Maine’s overlooked counties urged to think big after hitting the stimulus jackpot
By Josh Keefe, Bangor Daily News Staff
Penobscot County, Maine, and Stafford County, Virginia, are home to slightly more than 151,000 people. Because they have roughly the same population, each is scheduled to receive $29 million in federal aid as part of the $1.9 trillion American Rescue Plan.
But the size of the governments are radically different: Penobscot spent roughly $23 million in 2021, while the county in the Washington, D.C., suburbs spent $320 million, about 14 times more, illustrating the windfall for county governments that are weak by design in Maine.
Flush with $260 million over two years, Maine’s often-overlooked counties must now choose whether to spend it on capital projects and traditional services like overseeing the jail and sheriff’s department or expand on their limited civic roles in order to fund regional projects which have typically been managed by Maine’s state and municipal governments.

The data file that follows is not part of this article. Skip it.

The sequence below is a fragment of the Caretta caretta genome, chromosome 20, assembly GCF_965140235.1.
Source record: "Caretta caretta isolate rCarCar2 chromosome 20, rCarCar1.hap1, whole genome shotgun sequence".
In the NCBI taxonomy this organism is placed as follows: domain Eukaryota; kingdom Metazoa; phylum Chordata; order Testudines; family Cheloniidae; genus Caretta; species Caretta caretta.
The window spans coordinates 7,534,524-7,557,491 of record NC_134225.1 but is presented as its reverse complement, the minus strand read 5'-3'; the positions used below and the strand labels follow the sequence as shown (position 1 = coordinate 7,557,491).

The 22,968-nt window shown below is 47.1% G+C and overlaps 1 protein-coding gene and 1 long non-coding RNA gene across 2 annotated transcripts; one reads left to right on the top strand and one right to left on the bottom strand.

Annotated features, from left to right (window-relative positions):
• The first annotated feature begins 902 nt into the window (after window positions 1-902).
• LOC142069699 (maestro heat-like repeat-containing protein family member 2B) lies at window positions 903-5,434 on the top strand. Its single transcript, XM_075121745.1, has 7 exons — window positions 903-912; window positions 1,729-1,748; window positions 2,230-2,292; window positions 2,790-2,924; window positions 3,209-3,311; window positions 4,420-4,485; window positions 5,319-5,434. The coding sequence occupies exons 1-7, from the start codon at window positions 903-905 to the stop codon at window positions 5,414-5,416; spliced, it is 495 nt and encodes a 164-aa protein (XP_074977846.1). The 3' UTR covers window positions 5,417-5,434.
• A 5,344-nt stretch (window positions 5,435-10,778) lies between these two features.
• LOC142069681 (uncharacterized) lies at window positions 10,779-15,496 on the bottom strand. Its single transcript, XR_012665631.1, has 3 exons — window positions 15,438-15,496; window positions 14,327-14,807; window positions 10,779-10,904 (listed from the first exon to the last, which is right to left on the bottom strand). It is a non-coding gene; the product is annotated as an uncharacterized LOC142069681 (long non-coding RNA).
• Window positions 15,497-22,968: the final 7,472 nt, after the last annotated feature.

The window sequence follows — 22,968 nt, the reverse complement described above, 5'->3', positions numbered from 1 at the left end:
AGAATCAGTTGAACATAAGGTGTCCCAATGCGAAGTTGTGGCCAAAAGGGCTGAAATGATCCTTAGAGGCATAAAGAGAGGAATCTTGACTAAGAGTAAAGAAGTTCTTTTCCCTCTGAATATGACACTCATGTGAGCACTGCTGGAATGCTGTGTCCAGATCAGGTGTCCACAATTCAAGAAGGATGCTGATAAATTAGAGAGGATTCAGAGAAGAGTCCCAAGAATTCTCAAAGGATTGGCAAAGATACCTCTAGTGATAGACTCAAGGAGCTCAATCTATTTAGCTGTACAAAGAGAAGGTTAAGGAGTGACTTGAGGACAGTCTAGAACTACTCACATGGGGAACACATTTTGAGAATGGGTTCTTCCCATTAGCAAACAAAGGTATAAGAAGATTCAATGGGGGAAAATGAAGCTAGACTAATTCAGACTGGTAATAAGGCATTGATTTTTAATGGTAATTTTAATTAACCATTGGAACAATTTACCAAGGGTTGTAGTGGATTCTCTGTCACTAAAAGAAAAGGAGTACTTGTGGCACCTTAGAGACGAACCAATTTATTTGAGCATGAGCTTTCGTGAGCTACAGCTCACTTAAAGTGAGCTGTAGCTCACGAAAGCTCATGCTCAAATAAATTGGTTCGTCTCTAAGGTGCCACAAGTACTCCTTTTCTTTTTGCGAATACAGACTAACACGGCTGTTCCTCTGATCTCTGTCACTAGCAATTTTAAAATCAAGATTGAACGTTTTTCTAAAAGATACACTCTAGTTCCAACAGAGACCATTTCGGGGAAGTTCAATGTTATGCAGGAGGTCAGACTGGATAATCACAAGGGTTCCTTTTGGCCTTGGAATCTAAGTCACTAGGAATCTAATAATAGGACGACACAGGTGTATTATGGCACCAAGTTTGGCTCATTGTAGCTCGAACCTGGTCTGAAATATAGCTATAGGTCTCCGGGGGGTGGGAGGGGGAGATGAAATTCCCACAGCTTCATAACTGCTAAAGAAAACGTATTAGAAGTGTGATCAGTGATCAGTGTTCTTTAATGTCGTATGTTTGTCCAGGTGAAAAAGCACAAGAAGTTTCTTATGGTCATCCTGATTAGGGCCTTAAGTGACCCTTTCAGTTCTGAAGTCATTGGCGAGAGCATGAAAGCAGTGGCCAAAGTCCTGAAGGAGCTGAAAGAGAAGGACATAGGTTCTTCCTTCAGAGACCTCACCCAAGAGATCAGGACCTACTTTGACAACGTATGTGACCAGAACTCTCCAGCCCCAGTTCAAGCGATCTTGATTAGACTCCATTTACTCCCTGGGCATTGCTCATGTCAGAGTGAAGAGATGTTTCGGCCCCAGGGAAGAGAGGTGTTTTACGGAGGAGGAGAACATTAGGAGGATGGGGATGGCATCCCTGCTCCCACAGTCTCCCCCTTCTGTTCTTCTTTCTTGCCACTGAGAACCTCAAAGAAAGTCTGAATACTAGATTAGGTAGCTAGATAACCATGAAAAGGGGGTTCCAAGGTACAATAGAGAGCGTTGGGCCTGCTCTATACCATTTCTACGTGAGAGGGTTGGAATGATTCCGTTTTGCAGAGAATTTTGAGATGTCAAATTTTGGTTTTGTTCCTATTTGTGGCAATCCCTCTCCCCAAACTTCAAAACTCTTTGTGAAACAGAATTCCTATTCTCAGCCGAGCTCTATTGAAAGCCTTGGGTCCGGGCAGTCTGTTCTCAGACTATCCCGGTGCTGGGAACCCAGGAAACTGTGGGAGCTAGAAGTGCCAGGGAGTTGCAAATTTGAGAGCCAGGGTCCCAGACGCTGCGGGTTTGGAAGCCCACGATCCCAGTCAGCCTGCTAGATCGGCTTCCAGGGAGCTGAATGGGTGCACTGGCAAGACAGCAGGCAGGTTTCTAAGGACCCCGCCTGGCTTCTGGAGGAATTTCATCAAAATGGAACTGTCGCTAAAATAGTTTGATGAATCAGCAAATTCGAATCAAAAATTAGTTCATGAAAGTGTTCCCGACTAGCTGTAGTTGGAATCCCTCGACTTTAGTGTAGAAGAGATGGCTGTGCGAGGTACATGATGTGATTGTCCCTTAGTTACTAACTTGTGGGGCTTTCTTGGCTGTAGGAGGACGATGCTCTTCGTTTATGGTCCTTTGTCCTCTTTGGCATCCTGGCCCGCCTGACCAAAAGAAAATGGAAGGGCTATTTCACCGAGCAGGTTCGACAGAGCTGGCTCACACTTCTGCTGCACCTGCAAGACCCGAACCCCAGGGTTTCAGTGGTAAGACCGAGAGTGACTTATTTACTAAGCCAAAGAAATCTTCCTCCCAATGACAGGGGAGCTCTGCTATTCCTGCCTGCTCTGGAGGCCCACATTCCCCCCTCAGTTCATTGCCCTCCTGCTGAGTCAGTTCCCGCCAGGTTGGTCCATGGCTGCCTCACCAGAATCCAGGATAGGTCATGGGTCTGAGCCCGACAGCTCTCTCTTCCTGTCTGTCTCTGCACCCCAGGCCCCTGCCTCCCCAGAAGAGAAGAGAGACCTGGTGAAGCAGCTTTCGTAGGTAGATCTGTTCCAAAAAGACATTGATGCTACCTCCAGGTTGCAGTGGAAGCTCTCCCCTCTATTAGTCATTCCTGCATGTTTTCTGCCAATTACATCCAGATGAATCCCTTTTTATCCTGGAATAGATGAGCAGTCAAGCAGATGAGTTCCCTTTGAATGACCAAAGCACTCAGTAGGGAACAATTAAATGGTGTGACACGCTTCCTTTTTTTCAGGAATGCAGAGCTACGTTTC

Advocates are pushing counties to think bigger as they begin to allocate the money. County officials are both planning broader regional partnerships and looking to spend on core functions, but all emphasize the need to invest carefully as this opportunity is unlikely to come again.
“The formula was very beneficial to Penobscot County,” Penobscot County Commissioner Peter Baldacci said. “But we don’t want to rush out with plans without them being well thought out. We don’t expect something like this in the near future. “
County officials are wary of launching programs or services with one-time money that will require tax revenue to continue operating. They must also operate within federal rules written for larger counties with far more staff that generally provide more services, such as core public health, infrastructure or recreational functions. That limits how Maine counties can spend.